Ohio! Not my favorite state, but still better than Alabama. Yes, Romney won there yesterday in a nailbiter, narrowly edging out Rick Santorum, and that’s where the news is today. The media focusses on the big race, ignoring, much to its detriment, the myriad of local and statewide races. Take, for example the primary that pitted Democrat Marcy Kaptur against none other than lefty-elf Dennis Kucinich. Their districts were consolidated following the results of the 2010 primary, and despite Kucinich having higher name recognition and a national profile, he was demolished by Kaptur, a long-serving Democratic stalwart. The seat will likely remain in Democratic hands, and we’ll hear no more of Kucinich in the near future. At one point, he considered moving to Washington state to run for a seat in the House there, but nothing ever came of that.
Another notable upset occurred within the ranks of the Ohio Congressional delegation when Congresswoman Jean Schmidt, nicknamed as ‘Mean Jean’ a name she earned when she called the late Congressman and decorated war hero Jack Murtha (D-PA) a coward on the floor of the House after he called for US forces to withdraw from Iraq. She was beaten by a political novice, Dr. Brad Wenstrup, a physician who has never held elected office. Schmidt’s tenure in the House was marked by controversies such as the above, and hers was a classic case of not realizing that you get more flies with honey than vinegar. Put simply: she was a shrill, unpleasant woman, and her constituents disliked her. To which I say good. The seat’s going to remain in Republican hands, and while disagreement is guaranteed, there’s no reason that those disagreements cannot be civil.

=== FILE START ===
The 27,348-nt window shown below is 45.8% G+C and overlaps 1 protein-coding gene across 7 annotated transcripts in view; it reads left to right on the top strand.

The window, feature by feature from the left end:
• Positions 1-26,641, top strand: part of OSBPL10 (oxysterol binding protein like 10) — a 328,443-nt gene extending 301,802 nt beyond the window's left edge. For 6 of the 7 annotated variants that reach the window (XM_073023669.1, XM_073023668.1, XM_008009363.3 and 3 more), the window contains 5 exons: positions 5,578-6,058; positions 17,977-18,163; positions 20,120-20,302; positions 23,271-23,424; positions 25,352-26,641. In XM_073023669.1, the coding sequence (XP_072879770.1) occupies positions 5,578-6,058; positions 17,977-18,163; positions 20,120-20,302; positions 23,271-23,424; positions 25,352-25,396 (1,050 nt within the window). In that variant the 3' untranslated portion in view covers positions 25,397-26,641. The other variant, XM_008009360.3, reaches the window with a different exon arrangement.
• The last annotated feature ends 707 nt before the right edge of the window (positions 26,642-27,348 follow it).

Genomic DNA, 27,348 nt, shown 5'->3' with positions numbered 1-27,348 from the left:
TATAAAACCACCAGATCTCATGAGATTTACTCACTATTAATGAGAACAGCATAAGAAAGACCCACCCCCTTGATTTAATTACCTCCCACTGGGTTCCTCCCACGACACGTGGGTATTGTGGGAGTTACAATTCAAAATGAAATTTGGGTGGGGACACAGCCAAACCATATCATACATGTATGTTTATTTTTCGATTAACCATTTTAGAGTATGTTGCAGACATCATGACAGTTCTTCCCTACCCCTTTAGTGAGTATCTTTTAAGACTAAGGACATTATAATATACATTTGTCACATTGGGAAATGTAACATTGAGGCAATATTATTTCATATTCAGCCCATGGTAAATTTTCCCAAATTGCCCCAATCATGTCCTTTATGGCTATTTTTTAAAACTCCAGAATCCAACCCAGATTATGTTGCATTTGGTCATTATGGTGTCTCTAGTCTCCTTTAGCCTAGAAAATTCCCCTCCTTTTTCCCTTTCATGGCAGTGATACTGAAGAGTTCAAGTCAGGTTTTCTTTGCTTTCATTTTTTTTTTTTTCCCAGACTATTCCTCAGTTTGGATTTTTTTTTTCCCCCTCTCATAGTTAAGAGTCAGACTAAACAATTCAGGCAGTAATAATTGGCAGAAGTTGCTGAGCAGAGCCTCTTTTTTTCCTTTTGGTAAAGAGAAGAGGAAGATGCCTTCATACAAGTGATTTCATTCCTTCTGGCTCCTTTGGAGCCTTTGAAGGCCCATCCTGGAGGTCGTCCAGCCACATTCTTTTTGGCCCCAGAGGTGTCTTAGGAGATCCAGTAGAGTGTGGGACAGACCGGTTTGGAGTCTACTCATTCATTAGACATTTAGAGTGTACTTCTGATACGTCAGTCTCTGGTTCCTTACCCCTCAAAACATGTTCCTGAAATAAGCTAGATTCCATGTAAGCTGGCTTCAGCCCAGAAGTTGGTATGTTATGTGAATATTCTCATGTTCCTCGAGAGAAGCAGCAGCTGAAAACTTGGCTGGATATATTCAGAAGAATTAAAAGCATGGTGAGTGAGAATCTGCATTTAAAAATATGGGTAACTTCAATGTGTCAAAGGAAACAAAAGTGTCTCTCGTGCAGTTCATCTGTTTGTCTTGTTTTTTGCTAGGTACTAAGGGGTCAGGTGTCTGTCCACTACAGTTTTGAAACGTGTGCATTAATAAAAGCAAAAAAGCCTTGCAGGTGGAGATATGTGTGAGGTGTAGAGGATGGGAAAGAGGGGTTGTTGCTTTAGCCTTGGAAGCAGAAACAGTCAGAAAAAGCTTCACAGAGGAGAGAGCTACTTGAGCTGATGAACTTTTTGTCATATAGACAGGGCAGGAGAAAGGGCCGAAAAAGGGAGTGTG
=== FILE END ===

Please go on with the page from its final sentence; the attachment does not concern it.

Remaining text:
If this is something that happening in GOP primaries, I think that it’ll portend something larger in the years to come. We may finally start to see a softening, somewhat, of the more extreme Republican elements.